Mass cytometry is a variation of conventional flow cytometry using metal tagged antibodies instead of fluorochromes and detection by time of flight of discrete masses of the metal tags. The lack of any significant mass spectral overlap (no need for compensation) and auto-fluorescence background makes this technology uniquely suited for unravelling high dimensional functional and phenotypic correlations at the single cell level, accelerating biomarker discovery and drug screening.

CyTOF Fluidgm

The NIHR BRC Flow Core was the first to successfully establish a Mass Cytometry service in the UK and nowoperates two mass cytometers the upgraded CyTOF I (see, left) and the Helios (see above).

The core offers a full service including custom antibody labelling, panel design, acquisition, troubleshooting and high dimensional data analysis, which is supported by a dedicated bioinformatician for custom analysis and a highly experienced CyTOF specialist. In addition to standard analysis software the BRC Flow Core also has a licence to CytoBank (Spade, Visne, data sharing). For access please contact the head of the BRC Flow Core (Susanne.Heck@gstt.nhs.uk).

With over 100 detection channels, currently 38 stable isotopes for antibody tagging and more than10 markers for barcoding and cellular identity we are able to deep phenotype clinical and research samples from internal and external clients. Staining protocols and workflows are similar to traditional fluorescent Flow Cytometry as shown in the figure below (modified from Fluidigm).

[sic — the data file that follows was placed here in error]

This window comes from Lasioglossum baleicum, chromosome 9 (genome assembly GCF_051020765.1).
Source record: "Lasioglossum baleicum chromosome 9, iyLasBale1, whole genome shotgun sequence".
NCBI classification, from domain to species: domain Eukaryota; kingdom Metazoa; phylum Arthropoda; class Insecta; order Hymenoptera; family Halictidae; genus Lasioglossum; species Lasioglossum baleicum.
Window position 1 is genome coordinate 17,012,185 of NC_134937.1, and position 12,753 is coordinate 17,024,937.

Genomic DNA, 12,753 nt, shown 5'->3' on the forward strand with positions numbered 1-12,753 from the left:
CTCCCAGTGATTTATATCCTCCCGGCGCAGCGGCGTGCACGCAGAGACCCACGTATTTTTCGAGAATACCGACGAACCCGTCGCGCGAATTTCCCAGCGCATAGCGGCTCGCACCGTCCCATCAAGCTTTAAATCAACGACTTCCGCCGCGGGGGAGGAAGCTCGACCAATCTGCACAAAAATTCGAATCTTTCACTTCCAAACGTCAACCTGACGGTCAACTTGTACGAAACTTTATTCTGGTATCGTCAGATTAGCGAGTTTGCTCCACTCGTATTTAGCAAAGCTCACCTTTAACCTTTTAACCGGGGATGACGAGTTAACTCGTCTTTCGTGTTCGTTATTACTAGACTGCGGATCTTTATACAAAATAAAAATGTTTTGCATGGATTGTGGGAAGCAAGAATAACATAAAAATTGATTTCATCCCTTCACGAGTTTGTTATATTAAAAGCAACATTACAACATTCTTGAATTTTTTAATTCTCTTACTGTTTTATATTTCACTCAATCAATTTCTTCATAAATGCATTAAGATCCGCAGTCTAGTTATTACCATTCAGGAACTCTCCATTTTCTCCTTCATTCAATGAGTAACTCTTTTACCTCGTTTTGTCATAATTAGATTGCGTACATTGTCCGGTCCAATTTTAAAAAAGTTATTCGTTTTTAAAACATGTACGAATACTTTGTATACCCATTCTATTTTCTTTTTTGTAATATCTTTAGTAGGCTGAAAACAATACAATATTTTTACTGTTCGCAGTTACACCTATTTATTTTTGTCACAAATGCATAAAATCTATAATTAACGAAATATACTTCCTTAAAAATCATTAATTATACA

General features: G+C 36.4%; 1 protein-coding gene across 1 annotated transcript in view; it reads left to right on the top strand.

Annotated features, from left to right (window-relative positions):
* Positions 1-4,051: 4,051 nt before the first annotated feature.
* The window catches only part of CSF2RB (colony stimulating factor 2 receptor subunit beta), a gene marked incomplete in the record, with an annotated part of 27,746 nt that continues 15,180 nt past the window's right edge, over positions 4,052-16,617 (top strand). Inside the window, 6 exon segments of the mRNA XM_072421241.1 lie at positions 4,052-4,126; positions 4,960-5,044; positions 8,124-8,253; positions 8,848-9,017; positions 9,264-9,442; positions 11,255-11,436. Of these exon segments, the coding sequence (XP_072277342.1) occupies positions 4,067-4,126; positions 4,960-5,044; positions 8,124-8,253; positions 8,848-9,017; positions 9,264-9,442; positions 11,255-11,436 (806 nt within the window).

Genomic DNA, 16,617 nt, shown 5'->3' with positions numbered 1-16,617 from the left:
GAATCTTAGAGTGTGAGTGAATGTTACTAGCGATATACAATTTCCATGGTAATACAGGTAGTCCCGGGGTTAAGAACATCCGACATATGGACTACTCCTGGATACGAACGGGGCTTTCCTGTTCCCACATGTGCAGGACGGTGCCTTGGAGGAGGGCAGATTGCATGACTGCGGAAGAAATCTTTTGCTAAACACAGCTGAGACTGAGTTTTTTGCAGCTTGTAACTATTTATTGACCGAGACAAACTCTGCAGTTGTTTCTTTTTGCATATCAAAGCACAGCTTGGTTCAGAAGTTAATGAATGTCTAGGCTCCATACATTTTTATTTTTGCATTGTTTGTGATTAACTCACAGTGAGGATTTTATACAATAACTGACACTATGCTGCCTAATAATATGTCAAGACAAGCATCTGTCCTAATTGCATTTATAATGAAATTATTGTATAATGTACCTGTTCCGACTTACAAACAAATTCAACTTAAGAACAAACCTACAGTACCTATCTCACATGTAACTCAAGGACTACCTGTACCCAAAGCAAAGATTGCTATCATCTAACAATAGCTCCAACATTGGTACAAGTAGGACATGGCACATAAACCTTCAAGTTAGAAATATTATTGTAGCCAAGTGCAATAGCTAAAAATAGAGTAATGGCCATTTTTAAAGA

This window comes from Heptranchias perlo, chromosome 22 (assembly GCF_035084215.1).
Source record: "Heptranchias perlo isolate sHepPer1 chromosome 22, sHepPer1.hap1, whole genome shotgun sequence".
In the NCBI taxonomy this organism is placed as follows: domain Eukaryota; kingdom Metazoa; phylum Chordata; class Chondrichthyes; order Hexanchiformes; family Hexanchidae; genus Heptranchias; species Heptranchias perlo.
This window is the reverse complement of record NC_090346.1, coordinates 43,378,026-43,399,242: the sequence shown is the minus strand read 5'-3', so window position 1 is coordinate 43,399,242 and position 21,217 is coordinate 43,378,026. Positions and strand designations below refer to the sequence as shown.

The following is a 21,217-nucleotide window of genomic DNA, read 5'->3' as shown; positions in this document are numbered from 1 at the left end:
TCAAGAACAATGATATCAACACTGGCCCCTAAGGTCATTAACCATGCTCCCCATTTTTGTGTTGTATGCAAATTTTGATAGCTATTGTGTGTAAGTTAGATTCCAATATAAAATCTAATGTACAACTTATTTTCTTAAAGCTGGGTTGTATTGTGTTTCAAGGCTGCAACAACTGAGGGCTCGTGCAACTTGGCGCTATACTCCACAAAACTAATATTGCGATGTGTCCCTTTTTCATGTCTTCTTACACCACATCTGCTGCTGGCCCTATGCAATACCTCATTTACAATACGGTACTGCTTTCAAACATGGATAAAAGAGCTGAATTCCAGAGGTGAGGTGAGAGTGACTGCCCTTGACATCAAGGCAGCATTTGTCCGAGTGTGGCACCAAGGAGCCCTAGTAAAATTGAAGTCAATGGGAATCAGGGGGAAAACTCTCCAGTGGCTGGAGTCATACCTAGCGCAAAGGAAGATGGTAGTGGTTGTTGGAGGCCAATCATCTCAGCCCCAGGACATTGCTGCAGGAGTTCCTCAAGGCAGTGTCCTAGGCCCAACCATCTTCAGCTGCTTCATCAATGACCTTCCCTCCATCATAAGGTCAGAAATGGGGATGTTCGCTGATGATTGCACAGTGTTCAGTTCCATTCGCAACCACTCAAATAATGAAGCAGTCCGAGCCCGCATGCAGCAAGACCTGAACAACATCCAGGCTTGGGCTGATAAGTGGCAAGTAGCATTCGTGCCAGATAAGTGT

CYTOF diagram

The figure above gives a brief summary on how mass cytometry works.  A liquid sample containing fixed cells labelled with metal-tagged antibodies/probes (A) is introduced into a nebulizer at a rate of ~500 cells/sec creating an aerosol (B) and then transported towards an argon plasma (C) where the cells are vaporized, atomized and ionized.  After selective removal of  low mass ions in the quadrupole  (D),  the ion cloud containing the isotopic metal tags used for labelling enters the TOF chamber where probes are separated by time of flight based on their mass to charge ratio as they accelerate towards the detector (E).  The time-resolved detector measures a mass spectrum that corresponding to the identity and quantity of each isotopic probe on a per-cell basis (F).  Data is saved in FCS format (G) and can be analyzed using third party software as mentioned above (H).

Further information

The BRC CyTOFs are operated as a facility service. If you are a new user or are adding another panel to your analysis scheme please setup a meeting with the core to discuss your experiment, panel design and analysis needs. To do so, please send us an email at brcflowcore@gstt.nhs.uk

To join the UK CyTOF user group please visit us at www.cytof.uk